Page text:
Well, my little Margot turned one today and a couple weeks ago the sun came out and I painted the bookshelf. Seems like we're accomplishing milestones left and right.

It really wasn't even that much work once I got started. I borrowed my mom's power sander to take off some of the thick previous paint, then got to work covering the entire shelf with two coats of blue.

A couple days to dry and voila! I finally decorated something in our home!

Monday, April 9, 2012

Life and Death (Cont.)

Further news and reflections:

- On Saturday evening, ten years to the day after my dad's death, our friend Greg died. He was on the elder board with my dad when I was a kid; he taught my Sunday school class one year; he was an elder at the church where Thom and I attended when we were first married; he interviewed Thom for his ministry position there, and advocated for that position to be created for him. He was a tender-hearted man, a man of great faith and conviction, and a strong leader. His wife was my mentor partner as a teenager. Then Thom led the youth group while both of Greg's kids were involved. His daughter Shawna is just about the age I was when my dad died. My heart goes out to the family, especially as they walk this similar road.

- My niece, Vianne Rose, was born in the wee hours of the morning on Easter Sunday. I haven't gotten to see her yet, but I hear that all is well. Vianne's name means "alive" which seems remarkably fitting for the events surrounding her birthday, and for the miracle that took place on the first Easter. Congratulations to the new parents, Amy & Patrick!

"You came to take us
All things go, all things go
To recreate us
All things grow, all things grow"

-Sufjan Stevens, Chicago

Saturday, April 7, 2012

Matters of Life and Death

Today is April 6, 2012 which makes tomorrow April 7, 2012. And tomorrow is a pretty significant day, or at least it marks one: the day my dad died, ten years ago.

The day is full. I'll tell you why.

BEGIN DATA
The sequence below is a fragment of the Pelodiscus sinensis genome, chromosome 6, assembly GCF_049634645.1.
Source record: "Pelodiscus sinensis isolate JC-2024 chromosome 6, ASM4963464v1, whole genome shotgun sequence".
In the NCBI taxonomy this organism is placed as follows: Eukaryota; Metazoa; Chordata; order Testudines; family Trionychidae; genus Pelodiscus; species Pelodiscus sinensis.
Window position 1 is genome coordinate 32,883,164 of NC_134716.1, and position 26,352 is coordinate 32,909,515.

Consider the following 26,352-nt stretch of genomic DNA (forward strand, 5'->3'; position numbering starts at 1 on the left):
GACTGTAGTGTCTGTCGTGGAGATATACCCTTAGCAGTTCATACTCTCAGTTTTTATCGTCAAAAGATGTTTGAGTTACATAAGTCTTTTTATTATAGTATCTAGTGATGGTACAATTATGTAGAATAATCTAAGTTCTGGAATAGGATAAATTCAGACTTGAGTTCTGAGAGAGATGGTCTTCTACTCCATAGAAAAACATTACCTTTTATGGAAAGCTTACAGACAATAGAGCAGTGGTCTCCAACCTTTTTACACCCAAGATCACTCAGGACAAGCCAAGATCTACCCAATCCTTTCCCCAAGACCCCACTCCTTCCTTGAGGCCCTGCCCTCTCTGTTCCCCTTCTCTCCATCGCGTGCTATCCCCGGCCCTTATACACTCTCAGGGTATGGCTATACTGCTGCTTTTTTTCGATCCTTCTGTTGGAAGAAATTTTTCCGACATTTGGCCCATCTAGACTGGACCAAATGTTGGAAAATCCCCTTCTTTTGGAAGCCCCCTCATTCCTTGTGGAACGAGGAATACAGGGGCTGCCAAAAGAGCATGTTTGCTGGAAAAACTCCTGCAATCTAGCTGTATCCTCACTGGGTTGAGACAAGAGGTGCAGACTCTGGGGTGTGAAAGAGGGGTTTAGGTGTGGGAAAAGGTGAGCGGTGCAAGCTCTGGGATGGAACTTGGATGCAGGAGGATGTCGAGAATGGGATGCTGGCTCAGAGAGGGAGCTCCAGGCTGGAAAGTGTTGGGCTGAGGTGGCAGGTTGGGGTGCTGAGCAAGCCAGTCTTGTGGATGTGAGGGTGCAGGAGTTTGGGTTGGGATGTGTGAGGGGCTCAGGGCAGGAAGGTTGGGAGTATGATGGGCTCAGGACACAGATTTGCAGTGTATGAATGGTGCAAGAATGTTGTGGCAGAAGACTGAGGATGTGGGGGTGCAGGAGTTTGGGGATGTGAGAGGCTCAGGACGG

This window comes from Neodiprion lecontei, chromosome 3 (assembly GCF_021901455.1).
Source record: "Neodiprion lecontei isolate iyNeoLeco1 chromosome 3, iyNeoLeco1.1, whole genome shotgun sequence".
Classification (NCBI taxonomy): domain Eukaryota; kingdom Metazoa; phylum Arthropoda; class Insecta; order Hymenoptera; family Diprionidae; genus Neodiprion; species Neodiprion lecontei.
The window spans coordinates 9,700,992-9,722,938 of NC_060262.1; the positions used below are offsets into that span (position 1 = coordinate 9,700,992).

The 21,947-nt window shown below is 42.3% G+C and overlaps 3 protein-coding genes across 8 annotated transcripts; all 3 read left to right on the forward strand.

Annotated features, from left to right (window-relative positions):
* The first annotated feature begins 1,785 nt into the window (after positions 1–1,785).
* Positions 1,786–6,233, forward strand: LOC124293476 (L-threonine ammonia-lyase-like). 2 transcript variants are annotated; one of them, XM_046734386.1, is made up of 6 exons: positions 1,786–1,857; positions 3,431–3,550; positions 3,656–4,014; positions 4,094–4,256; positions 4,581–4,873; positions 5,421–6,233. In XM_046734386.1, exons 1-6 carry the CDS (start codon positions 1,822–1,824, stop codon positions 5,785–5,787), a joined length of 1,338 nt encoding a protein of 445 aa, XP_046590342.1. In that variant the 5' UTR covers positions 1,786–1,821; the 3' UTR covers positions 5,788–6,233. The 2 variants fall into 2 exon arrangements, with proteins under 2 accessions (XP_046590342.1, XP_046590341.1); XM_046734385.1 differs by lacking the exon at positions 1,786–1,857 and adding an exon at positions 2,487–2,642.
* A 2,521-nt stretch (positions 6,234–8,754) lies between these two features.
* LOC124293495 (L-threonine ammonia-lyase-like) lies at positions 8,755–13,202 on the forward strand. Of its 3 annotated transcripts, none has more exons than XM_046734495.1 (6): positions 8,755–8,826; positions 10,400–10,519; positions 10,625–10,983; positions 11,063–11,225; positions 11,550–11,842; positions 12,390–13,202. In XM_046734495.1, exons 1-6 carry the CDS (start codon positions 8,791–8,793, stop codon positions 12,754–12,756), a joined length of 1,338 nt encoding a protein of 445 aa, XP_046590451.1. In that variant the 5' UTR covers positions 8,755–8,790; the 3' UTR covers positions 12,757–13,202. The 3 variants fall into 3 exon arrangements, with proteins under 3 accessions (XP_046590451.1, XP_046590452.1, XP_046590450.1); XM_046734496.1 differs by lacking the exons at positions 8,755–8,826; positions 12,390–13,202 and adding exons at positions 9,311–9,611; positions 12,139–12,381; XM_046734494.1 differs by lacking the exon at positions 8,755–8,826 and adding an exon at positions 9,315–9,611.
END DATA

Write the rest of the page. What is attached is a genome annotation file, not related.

- My sister is currently in the hospital being induced with her baby girl three weeks early due to possible complications from a liver problem and preeclampsia.

- Today is my best friend's due date (another baby girl) and she was experiencing contractions all morning.

- We're in the midst of Holy Week. Thom is off to a Good Friday service as I write and Sunday morning we will celebrate Christ's resurrection.

- Another friend has just arrived from Ohio. We will be having a birthday party for her two-year-old daughter (two weeks younger than Beatrix) tomorrow morning. Her husband flies out for training on Easter morning; he is deploying to Iraq at the end of the month.

- An old family friend is currently in hospice care after battling cancer for many years.

- I turned 32 one week ago.

And in the midst of all of this, I'm trying to find space to contemplate, to celebrate Dad's life, to reflect on my process of grief, and to appreciate the hope of heaven.

It feels like too much and I'm tempted to just go watch TV instead of think, but I know that I need to focus and live through this. So here goes.


The last time I saw my dad was my 22nd birthday. It was Easter Sunday. I had flown home for Easter break at the urging of my mom who did not think that Dad had long to live. I don't remember anything about those few days at home except for the morning I left. We went to the sunrise service, my dad in a wheelchair and towing an oxygen tank.

At home, before leaving for the airport, I went into our family room alone to say goodbye to Dad. I sat perched on the armrest of the recliner, in a side embrace with him. He spoke words to me, which seared into my brain. I have them in a journal still, but paraphrased, he told me he loved me, that I needed to finish school, that I needed to help my mom make decisions, and that, most importantly, I needed to keep my faith in God.

It was a lonely flight back to school. I sat next to the window and let the tears fall silently, a deep hollowness - sorrow - settled in. At O'Hare, my roommate picked me up at the curb. She was distracted and stressed by driving in unfamiliar Chicago traffic; she greeted me coldly. I remember leaning away from her in the car, staring out the window, my insides just screaming out the injustices: It's my birthday! My dad is dying! I will never see him again!

He died late at night the following Sunday. I was awoken in the middle of the night in my Wheaton college apartment, two thousand miles away from home, with a phone call. I remember leaping out of bed, knowing it was bad news. My roommates didn't rouse, maybe because I got up so quickly it didn't wake them or maybe because they knew, as I did, it was for me.

On the line was my brother; he told me the news. I don't remember talking much. I just remember the feeling afterward, the sickest, darkest, heaviest feeling I have ever had. It could only be told with sobs and groans. I curled up on the spare bed in our study and cried. My roommates came to me then and held me while I wailed and rocked and writhed.

I relive that moment often and it never fails to bring tears.